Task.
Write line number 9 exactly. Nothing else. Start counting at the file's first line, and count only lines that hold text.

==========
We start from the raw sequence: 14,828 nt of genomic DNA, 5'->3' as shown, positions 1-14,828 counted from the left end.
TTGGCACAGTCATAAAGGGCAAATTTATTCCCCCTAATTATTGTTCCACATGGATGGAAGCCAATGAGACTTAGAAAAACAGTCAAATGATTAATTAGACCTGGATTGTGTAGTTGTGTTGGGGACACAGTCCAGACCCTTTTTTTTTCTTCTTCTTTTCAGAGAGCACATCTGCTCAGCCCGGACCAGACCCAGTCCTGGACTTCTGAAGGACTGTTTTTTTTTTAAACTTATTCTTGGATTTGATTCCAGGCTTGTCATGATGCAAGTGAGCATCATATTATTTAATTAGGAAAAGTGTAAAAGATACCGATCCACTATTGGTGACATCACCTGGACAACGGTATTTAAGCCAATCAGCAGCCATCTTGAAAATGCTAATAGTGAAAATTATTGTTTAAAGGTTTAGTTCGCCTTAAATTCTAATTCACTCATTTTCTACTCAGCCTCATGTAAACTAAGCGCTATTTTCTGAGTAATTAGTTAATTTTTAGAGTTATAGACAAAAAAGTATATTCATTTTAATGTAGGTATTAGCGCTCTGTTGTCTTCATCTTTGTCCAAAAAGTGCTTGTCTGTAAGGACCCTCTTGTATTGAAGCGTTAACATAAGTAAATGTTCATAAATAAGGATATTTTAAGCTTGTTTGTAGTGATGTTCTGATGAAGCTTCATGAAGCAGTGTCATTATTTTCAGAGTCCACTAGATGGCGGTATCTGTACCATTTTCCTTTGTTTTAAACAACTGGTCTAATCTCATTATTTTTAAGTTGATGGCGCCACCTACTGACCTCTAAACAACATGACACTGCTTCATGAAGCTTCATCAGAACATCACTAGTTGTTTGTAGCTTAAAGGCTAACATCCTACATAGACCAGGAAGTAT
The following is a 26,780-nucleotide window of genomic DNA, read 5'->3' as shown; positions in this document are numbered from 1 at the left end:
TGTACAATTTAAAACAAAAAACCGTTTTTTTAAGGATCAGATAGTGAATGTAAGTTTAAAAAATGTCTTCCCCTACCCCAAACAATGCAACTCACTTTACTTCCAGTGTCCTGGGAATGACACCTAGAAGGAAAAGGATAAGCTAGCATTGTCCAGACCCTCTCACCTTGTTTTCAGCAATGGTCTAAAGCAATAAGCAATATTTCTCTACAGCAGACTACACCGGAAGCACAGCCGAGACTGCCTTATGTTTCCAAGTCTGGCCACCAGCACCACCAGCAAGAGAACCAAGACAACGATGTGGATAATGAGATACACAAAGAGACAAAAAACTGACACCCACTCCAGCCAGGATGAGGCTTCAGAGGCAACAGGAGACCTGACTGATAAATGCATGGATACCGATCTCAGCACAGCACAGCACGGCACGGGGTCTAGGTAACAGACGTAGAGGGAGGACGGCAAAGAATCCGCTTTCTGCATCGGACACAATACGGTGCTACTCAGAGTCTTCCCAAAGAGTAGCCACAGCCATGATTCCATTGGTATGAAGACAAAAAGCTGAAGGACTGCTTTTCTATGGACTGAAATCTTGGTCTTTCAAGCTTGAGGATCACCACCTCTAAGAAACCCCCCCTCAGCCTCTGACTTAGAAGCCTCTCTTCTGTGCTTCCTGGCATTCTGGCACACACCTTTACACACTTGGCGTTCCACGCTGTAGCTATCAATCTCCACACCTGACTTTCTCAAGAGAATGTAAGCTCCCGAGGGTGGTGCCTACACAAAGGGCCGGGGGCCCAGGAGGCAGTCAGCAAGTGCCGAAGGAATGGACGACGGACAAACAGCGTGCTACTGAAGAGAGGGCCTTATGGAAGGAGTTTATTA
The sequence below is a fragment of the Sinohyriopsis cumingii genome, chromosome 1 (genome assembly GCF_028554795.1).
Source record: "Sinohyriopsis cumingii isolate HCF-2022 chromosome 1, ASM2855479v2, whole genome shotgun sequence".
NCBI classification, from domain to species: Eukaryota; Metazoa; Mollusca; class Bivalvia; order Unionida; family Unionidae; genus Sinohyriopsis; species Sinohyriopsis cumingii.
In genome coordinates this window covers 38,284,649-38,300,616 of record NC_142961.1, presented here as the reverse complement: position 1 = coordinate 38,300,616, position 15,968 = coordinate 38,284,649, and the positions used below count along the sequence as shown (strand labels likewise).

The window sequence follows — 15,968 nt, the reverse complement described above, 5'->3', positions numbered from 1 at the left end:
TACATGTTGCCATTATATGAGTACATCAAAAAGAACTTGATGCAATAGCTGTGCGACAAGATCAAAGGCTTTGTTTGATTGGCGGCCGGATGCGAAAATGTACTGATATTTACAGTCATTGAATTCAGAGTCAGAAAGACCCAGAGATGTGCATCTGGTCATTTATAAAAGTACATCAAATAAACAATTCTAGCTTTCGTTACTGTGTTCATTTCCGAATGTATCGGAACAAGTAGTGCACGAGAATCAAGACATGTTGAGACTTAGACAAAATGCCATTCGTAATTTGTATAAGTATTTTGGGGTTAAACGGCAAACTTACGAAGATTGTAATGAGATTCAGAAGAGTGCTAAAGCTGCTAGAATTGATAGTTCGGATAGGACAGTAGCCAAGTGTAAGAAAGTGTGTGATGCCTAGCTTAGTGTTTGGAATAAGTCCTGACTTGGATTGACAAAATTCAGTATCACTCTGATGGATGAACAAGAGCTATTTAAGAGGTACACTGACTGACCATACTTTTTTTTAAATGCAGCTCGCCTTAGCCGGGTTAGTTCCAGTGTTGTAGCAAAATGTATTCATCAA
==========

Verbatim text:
The window sequence follows — 15,968 nt, the reverse complement described above, 5'->3', positions numbered from 1 at the left end: